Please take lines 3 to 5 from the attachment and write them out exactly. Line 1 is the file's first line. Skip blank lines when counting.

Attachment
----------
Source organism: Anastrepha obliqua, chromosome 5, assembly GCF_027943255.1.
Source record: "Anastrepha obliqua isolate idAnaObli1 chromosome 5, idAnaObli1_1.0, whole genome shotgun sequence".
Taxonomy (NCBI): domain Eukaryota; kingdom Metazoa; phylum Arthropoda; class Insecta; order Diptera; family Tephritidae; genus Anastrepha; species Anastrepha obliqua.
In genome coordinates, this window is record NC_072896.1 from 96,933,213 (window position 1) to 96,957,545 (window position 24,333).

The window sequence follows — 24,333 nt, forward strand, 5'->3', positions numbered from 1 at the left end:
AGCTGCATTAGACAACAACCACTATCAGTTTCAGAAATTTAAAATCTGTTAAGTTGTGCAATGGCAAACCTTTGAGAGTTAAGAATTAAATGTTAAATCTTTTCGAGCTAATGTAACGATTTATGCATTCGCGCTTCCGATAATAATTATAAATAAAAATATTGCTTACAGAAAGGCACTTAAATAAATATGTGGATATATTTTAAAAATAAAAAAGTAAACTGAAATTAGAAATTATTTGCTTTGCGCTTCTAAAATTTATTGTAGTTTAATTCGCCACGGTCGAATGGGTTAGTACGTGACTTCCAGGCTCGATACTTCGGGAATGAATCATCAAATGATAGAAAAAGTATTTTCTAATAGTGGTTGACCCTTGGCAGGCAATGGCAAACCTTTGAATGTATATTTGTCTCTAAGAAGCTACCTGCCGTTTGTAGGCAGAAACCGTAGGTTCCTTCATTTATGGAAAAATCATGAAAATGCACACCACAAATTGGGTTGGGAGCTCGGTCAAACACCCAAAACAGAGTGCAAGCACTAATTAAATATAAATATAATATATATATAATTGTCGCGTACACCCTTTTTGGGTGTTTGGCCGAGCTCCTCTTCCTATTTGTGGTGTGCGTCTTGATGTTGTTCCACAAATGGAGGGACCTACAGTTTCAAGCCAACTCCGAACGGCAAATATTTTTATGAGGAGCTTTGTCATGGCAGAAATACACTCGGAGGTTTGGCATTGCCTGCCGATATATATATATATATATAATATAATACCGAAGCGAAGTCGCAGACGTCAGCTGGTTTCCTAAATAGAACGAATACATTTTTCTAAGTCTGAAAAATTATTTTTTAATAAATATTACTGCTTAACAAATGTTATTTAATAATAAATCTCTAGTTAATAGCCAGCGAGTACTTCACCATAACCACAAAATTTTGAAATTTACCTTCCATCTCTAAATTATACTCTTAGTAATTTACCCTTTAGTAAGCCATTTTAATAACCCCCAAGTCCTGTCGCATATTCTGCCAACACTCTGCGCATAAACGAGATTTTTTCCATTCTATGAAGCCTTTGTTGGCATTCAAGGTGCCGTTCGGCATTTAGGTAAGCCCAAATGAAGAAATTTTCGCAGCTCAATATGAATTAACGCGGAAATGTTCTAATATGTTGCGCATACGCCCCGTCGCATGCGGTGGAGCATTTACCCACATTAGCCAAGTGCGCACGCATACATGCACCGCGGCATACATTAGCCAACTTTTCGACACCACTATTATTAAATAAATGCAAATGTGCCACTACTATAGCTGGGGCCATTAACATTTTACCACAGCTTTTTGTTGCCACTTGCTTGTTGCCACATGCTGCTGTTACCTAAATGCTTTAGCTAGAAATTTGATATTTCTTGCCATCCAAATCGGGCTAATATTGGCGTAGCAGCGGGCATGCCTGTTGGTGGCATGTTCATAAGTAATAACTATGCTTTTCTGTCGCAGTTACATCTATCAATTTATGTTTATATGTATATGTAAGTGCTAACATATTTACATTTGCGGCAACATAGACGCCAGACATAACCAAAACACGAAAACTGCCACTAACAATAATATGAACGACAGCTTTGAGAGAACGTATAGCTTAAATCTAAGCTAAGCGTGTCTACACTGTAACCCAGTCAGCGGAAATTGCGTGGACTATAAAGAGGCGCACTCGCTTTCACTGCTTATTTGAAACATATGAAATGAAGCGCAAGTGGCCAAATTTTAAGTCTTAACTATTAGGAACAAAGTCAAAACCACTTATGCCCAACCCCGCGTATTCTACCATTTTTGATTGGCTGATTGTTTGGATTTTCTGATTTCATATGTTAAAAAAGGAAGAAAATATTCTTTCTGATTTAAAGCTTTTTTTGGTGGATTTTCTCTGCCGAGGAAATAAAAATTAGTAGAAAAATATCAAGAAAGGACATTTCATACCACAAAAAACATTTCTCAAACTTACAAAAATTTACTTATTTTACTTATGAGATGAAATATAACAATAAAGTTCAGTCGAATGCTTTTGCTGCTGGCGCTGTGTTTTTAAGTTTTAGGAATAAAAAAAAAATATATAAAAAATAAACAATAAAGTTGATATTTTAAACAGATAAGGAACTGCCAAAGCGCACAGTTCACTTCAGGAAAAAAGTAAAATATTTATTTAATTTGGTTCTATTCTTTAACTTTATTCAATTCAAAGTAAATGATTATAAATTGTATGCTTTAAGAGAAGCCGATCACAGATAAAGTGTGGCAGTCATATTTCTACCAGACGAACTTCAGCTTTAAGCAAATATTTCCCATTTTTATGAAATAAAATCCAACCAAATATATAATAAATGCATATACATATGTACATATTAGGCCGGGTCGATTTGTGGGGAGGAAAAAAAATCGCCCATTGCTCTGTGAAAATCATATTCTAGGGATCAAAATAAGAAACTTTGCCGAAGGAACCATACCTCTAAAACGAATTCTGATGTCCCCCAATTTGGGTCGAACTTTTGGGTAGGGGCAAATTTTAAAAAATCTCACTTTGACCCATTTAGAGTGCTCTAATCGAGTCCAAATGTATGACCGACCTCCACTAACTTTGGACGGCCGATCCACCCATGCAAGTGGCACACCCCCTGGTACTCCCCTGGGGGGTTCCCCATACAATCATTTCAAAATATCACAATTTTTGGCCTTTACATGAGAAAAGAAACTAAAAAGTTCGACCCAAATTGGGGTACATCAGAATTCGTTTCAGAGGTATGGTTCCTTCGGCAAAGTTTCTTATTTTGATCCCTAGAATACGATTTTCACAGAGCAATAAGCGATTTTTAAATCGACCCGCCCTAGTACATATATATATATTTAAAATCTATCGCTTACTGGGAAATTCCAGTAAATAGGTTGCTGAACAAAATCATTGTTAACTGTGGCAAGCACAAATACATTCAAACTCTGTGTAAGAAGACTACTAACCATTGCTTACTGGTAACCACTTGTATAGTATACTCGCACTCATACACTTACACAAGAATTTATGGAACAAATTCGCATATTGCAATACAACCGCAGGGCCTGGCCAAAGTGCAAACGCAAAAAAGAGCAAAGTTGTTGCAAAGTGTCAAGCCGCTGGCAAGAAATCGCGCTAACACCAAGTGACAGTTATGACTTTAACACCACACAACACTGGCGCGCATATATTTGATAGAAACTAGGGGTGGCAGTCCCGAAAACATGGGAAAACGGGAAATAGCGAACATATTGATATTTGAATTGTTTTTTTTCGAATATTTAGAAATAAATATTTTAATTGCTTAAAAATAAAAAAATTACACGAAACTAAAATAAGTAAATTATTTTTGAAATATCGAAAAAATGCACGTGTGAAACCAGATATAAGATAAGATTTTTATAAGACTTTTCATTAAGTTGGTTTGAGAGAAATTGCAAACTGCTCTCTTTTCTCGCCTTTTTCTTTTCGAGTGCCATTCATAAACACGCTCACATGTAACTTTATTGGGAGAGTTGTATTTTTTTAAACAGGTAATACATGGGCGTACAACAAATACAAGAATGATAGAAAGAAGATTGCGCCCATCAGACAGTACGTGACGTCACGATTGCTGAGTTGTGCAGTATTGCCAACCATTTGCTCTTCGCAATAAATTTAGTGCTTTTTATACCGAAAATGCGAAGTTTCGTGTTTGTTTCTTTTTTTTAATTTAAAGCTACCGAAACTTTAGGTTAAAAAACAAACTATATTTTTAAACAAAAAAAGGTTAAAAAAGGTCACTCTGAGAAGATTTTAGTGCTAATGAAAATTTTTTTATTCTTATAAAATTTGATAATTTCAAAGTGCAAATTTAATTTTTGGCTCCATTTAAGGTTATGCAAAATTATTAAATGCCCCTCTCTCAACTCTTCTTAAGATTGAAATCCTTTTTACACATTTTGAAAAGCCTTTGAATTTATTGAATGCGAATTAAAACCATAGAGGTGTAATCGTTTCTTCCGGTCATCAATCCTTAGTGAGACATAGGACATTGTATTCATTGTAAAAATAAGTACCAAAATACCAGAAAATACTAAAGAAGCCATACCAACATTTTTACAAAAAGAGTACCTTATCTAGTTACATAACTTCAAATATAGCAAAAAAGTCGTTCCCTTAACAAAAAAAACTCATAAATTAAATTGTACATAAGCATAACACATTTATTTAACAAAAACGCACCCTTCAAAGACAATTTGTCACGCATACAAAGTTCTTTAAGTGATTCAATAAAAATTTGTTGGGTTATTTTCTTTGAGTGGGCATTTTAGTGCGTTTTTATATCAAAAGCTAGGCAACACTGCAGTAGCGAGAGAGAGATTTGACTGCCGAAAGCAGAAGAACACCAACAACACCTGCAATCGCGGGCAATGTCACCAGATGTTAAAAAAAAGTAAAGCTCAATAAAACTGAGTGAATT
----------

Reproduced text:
Taxonomy (NCBI): domain Eukaryota; kingdom Metazoa; phylum Arthropoda; class Insecta; order Diptera; family Tephritidae; genus Anastrepha; species Anastrepha obliqua.
In genome coordinates, this window is record NC_072896.1 from 96,933,213 (window position 1) to 96,957,545 (window position 24,333).

The window sequence follows — 24,333 nt, forward strand, 5'->3', positions numbered from 1 at the left end: